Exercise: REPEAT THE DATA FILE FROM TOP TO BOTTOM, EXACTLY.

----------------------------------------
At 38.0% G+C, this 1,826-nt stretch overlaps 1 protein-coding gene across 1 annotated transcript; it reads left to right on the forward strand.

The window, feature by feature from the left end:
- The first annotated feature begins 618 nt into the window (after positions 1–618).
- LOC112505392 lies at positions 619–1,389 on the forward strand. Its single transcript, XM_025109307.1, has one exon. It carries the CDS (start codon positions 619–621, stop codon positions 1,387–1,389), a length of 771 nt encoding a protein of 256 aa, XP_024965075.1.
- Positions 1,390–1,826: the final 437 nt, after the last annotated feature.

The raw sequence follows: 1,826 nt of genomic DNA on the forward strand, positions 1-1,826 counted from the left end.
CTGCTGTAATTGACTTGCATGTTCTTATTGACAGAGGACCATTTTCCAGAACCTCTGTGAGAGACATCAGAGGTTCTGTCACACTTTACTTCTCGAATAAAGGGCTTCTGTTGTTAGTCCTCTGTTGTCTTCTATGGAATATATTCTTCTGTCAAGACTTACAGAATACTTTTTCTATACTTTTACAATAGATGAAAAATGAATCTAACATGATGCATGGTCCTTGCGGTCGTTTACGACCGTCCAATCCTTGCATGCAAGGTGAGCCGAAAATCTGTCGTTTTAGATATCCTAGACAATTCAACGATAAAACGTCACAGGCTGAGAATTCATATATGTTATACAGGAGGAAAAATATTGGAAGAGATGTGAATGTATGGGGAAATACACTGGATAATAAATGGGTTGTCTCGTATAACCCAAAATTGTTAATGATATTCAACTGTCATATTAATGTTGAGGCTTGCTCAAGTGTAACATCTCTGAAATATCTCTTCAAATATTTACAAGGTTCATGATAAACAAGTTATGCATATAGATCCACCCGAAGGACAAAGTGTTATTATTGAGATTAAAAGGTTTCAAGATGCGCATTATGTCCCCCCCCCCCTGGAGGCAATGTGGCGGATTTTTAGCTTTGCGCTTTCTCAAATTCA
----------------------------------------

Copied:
At 38.0% G+C, this 1,826-nt stretch overlaps 1 protein-coding gene across 1 annotated transcript; it reads left to right on the forward strand.

The window, feature by feature from the left end:
- The first annotated feature begins 618 nt into the window (after positions 1–618).
- LOC112505392 lies at positions 619–1,389 on the forward strand. Its single transcript, XM_025109307.1, has one exon. It carries the CDS (start codon positions 619–621, stop codon positions 1,387–1,389), a length of 771 nt encoding a protein of 256 aa, XP_024965075.1.
- Positions 1,390–1,826: the final 437 nt, after the last annotated feature.

The raw sequence follows: 1,826 nt of genomic DNA on the forward strand, positions 1-1,826 counted from the left end.
CTGCTGTAATTGACTTGCATGTTCTTATTGACAGAGGACCATTTTCCAGAACCTCTGTGAGAGACATCAGAGGTTCTGTCACACTTTACTTCTCGAATAAAGGGCTTCTGTTGTTAGTCCTCTGTTGTCTTCTATGGAATATATTCTTCTGTCAAGACTTACAGAATACTTTTTCTATACTTTTACAATAGATGAAAAATGAATCTAACATGATGCATGGTCCTTGCGGTCGTTTACGACCGTCCAATCCTTGCATGCAAGGTGAGCCGAAAATCTGTCGTTTTAGATATCCTAGACAATTCAACGATAAAACGTCACAGGCTGAGAATTCATATATGTTATACAGGAGGAAAAATATTGGAAGAGATGTGAATGTATGGGGAAATACACTGGATAATAAATGGGTTGTCTCGTATAACCCAAAATTGTTAATGATATTCAACTGTCATATTAATGTTGAGGCTTGCTCAAGTGTAACATCTCTGAAATATCTCTTCAAATATTTACAAGGTTCATGATAAACAAGTTATGCATATAGATCCACCCGAAGGACAAAGTGTTATTATTGAGATTAAAAGGTTTCAAGATGCGCATTATGTCCCCCCCCCCCTGGAGGCAATGTGGCGGATTTTTAGCTTTGCGCTTTCTCAAATTCA